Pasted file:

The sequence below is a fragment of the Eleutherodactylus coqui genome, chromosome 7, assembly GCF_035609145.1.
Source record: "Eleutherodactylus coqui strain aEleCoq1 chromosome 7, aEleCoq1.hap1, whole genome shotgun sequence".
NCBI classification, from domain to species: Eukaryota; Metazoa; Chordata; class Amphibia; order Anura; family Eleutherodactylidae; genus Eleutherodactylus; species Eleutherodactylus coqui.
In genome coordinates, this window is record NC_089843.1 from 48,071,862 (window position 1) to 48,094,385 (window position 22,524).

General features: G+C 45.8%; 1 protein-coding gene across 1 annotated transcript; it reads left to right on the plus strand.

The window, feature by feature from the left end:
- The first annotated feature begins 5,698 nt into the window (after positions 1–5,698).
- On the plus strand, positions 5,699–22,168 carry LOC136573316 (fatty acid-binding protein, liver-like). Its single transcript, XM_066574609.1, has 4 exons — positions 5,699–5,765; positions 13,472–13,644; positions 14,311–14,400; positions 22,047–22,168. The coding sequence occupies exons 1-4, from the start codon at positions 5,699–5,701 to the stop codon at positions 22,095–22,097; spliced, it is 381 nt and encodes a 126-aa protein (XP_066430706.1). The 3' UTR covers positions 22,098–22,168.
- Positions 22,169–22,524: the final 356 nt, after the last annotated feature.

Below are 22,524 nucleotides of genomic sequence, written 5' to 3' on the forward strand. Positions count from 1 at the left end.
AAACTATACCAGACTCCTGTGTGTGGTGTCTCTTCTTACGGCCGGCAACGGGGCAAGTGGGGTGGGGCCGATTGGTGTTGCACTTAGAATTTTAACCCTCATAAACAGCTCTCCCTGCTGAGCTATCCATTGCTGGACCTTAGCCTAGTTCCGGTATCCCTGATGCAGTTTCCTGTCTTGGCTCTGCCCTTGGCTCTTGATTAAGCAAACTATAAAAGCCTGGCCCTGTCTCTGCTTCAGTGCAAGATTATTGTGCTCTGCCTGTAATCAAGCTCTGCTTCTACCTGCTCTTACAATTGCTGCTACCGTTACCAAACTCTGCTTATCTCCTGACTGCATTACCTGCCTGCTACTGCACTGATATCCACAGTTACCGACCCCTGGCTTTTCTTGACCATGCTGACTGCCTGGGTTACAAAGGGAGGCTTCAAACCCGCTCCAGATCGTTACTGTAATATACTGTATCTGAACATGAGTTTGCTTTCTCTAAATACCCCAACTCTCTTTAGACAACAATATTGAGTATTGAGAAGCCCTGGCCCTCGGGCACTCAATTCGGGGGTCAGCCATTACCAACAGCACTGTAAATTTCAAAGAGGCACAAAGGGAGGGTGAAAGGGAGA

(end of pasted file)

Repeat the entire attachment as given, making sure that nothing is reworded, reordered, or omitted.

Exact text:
The sequence below is a fragment of the Eleutherodactylus coqui genome, chromosome 7, assembly GCF_035609145.1.
Source record: "Eleutherodactylus coqui strain aEleCoq1 chromosome 7, aEleCoq1.hap1, whole genome shotgun sequence".
NCBI classification, from domain to species: Eukaryota; Metazoa; Chordata; class Amphibia; order Anura; family Eleutherodactylidae; genus Eleutherodactylus; species Eleutherodactylus coqui.
In genome coordinates, this window is record NC_089843.1 from 48,071,862 (window position 1) to 48,094,385 (window position 22,524).

General features: G+C 45.8%; 1 protein-coding gene across 1 annotated transcript; it reads left to right on the plus strand.

The window, feature by feature from the left end:
- The first annotated feature begins 5,698 nt into the window (after positions 1–5,698).
- On the plus strand, positions 5,699–22,168 carry LOC136573316 (fatty acid-binding protein, liver-like). Its single transcript, XM_066574609.1, has 4 exons — positions 5,699–5,765; positions 13,472–13,644; positions 14,311–14,400; positions 22,047–22,168. The coding sequence occupies exons 1-4, from the start codon at positions 5,699–5,701 to the stop codon at positions 22,095–22,097; spliced, it is 381 nt and encodes a 126-aa protein (XP_066430706.1). The 3' UTR covers positions 22,098–22,168.
- Positions 22,169–22,524: the final 356 nt, after the last annotated feature.

Below are 22,524 nucleotides of genomic sequence, written 5' to 3' on the forward strand. Positions count from 1 at the left end.
AAACTATACCAGACTCCTGTGTGTGGTGTCTCTTCTTACGGCCGGCAACGGGGCAAGTGGGGTGGGGCCGATTGGTGTTGCACTTAGAATTTTAACCCTCATAAACAGCTCTCCCTGCTGAGCTATCCATTGCTGGACCTTAGCCTAGTTCCGGTATCCCTGATGCAGTTTCCTGTCTTGGCTCTGCCCTTGGCTCTTGATTAAGCAAACTATAAAAGCCTGGCCCTGTCTCTGCTTCAGTGCAAGATTATTGTGCTCTGCCTGTAATCAAGCTCTGCTTCTACCTGCTCTTACAATTGCTGCTACCGTTACCAAACTCTGCTTATCTCCTGACTGCATTACCTGCCTGCTACTGCACTGATATCCACAGTTACCGACCCCTGGCTTTTCTTGACCATGCTGACTGCCTGGGTTACAAAGGGAGGCTTCAAACCCGCTCCAGATCGTTACTGTAATATACTGTATCTGAACATGAGTTTGCTTTCTCTAAATACCCCAACTCTCTTTAGACAACAATATTGAGTATTGAGAAGCCCTGGCCCTCGGGCACTCAATTCGGGGGTCAGCCATTACCAACAGCACTGTAAATTTCAAAGAGGCACAAAGGGAGGGTGAAAGGGAGA